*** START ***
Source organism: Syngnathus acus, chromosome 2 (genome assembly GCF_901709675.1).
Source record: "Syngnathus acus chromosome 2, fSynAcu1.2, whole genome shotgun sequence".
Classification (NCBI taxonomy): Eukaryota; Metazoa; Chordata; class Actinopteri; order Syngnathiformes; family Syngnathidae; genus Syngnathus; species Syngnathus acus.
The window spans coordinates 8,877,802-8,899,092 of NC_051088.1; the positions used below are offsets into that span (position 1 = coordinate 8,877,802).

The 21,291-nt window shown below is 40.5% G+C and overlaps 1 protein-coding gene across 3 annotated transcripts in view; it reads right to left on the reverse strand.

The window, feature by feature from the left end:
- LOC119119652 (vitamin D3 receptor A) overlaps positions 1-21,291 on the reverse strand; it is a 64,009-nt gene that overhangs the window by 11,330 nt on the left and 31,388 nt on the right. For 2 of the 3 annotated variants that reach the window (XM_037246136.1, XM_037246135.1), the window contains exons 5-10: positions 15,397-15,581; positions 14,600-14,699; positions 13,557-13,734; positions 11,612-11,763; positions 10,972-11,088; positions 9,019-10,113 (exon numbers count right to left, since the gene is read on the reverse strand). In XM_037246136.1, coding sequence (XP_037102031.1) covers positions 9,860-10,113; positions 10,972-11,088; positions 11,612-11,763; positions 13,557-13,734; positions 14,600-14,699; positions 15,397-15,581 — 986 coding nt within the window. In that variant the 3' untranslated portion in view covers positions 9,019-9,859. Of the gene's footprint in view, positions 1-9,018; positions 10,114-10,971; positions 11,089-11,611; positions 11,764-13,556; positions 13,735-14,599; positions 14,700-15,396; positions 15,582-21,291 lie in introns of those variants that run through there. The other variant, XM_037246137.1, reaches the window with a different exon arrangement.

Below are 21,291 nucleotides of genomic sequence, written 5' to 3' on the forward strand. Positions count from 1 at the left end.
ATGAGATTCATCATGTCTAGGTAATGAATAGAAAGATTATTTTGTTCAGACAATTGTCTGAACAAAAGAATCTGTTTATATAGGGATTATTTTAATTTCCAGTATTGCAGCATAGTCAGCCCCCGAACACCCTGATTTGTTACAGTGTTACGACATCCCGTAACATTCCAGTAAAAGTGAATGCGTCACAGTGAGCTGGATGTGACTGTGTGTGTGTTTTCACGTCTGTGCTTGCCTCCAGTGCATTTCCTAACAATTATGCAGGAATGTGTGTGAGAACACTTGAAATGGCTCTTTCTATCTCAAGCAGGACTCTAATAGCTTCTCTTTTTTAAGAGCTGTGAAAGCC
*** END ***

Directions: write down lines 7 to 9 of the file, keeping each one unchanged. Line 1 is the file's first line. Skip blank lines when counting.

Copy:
- LOC119119652 (vitamin D3 receptor A) overlaps positions 1-21,291 on the reverse strand; it is a 64,009-nt gene that overhangs the window by 11,330 nt on the left and 31,388 nt on the right. For 2 of the 3 annotated variants that reach the window (XM_037246136.1, XM_037246135.1), the window contains exons 5-10: positions 15,397-15,581; positions 14,600-14,699; positions 13,557-13,734; positions 11,612-11,763; positions 10,972-11,088; positions 9,019-10,113 (exon numbers count right to left, since the gene is read on the reverse strand). In XM_037246136.1, coding sequence (XP_037102031.1) covers positions 9,860-10,113; positions 10,972-11,088; positions 11,612-11,763; positions 13,557-13,734; positions 14,600-14,699; positions 15,397-15,581 — 986 coding nt within the window. In that variant the 3' untranslated portion in view covers positions 9,019-9,859. Of the gene's footprint in view, positions 1-9,018; positions 10,114-10,971; positions 11,089-11,611; positions 11,764-13,556; positions 13,735-14,599; positions 14,700-15,396; positions 15,582-21,291 lie in introns of those variants that run through there. The other variant, XM_037246137.1, reaches the window with a different exon arrangement.

Below are 21,291 nucleotides of genomic sequence, written 5' to 3' on the forward strand. Positions count from 1 at the left end.
ATGAGATTCATCATGTCTAGGTAATGAATAGAAAGATTATTTTGTTCAGACAATTGTCTGAACAAAAGAATCTGTTTATATAGGGATTATTTTAATTTCCAGTATTGCAGCATAGTCAGCCCCCGAACACCCTGATTTGTTACAGTGTTACGACATCCCGTAACATTCCAGTAAAAGTGAATGCGTCACAGTGAGCTGGATGTGACTGTGTGTGTGTTTTCACGTCTGTGCTTGCCTCCAGTGCATTTCCTAACAATTATGCAGGAATGTGTGTGAGAACACTTGAAATGGCTCTTTCTATCTCAAGCAGGACTCTAATAGCTTCTCTTTTTTAAGAGCTGTGAAAGCC